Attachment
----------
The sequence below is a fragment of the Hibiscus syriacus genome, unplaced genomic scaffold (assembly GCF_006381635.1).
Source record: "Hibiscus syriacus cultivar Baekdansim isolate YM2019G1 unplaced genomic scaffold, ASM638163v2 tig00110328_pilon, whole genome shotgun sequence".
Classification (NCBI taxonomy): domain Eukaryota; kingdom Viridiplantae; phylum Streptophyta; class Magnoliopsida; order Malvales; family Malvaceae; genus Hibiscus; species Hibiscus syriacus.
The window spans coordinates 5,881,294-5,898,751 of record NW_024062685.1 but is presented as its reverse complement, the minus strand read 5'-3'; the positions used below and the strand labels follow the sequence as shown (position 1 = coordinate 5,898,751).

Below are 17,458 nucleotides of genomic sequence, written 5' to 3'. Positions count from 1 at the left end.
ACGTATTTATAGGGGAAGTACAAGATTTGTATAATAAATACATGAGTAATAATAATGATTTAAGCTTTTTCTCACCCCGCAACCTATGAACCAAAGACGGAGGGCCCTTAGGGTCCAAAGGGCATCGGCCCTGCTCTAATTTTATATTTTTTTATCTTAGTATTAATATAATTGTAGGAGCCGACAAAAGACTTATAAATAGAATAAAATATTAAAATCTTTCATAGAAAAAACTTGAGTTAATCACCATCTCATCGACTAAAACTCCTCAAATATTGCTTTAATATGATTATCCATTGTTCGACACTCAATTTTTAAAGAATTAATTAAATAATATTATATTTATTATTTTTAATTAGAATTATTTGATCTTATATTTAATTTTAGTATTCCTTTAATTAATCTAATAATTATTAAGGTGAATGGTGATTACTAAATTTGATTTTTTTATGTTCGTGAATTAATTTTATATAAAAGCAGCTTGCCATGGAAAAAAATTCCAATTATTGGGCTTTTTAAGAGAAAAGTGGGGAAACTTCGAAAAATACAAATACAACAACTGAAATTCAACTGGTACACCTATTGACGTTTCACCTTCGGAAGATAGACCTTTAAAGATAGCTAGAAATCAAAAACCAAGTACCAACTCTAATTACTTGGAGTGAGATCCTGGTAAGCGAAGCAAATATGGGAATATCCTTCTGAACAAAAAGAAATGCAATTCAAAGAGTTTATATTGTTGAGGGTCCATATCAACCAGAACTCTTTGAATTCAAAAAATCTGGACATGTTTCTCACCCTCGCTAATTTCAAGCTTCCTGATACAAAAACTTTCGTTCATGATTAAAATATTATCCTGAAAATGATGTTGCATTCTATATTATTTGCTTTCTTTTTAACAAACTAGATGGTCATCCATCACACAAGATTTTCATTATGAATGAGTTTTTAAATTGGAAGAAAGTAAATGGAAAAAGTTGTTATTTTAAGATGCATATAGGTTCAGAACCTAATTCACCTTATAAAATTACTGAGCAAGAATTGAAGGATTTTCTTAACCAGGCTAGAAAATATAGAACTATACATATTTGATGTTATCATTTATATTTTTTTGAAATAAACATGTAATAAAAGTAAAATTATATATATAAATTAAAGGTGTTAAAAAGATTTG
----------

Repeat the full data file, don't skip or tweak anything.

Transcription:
The sequence below is a fragment of the Hibiscus syriacus genome, unplaced genomic scaffold (assembly GCF_006381635.1).
Source record: "Hibiscus syriacus cultivar Baekdansim isolate YM2019G1 unplaced genomic scaffold, ASM638163v2 tig00110328_pilon, whole genome shotgun sequence".
Classification (NCBI taxonomy): domain Eukaryota; kingdom Viridiplantae; phylum Streptophyta; class Magnoliopsida; order Malvales; family Malvaceae; genus Hibiscus; species Hibiscus syriacus.
The window spans coordinates 5,881,294-5,898,751 of record NW_024062685.1 but is presented as its reverse complement, the minus strand read 5'-3'; the positions used below and the strand labels follow the sequence as shown (position 1 = coordinate 5,898,751).

Below are 17,458 nucleotides of genomic sequence, written 5' to 3'. Positions count from 1 at the left end.
ACGTATTTATAGGGGAAGTACAAGATTTGTATAATAAATACATGAGTAATAATAATGATTTAAGCTTTTTCTCACCCCGCAACCTATGAACCAAAGACGGAGGGCCCTTAGGGTCCAAAGGGCATCGGCCCTGCTCTAATTTTATATTTTTTTATCTTAGTATTAATATAATTGTAGGAGCCGACAAAAGACTTATAAATAGAATAAAATATTAAAATCTTTCATAGAAAAAACTTGAGTTAATCACCATCTCATCGACTAAAACTCCTCAAATATTGCTTTAATATGATTATCCATTGTTCGACACTCAATTTTTAAAGAATTAATTAAATAATATTATATTTATTATTTTTAATTAGAATTATTTGATCTTATATTTAATTTTAGTATTCCTTTAATTAATCTAATAATTATTAAGGTGAATGGTGATTACTAAATTTGATTTTTTTATGTTCGTGAATTAATTTTATATAAAAGCAGCTTGCCATGGAAAAAAATTCCAATTATTGGGCTTTTTAAGAGAAAAGTGGGGAAACTTCGAAAAATACAAATACAACAACTGAAATTCAACTGGTACACCTATTGACGTTTCACCTTCGGAAGATAGACCTTTAAAGATAGCTAGAAATCAAAAACCAAGTACCAACTCTAATTACTTGGAGTGAGATCCTGGTAAGCGAAGCAAATATGGGAATATCCTTCTGAACAAAAAGAAATGCAATTCAAAGAGTTTATATTGTTGAGGGTCCATATCAACCAGAACTCTTTGAATTCAAAAAATCTGGACATGTTTCTCACCCTCGCTAATTTCAAGCTTCCTGATACAAAAACTTTCGTTCATGATTAAAATATTATCCTGAAAATGATGTTGCATTCTATATTATTTGCTTTCTTTTTAACAAACTAGATGGTCATCCATCACACAAGATTTTCATTATGAATGAGTTTTTAAATTGGAAGAAAGTAAATGGAAAAAGTTGTTATTTTAAGATGCATATAGGTTCAGAACCTAATTCACCTTATAAAATTACTGAGCAAGAATTGAAGGATTTTCTTAACCAGGCTAGAAAATATAGAACTATACATATTTGATGTTATCATTTATATTTTTTTGAAATAAACATGTAATAAAAGTAAAATTATATATATAAATTAAAGGTGTTAAAAAGATTTG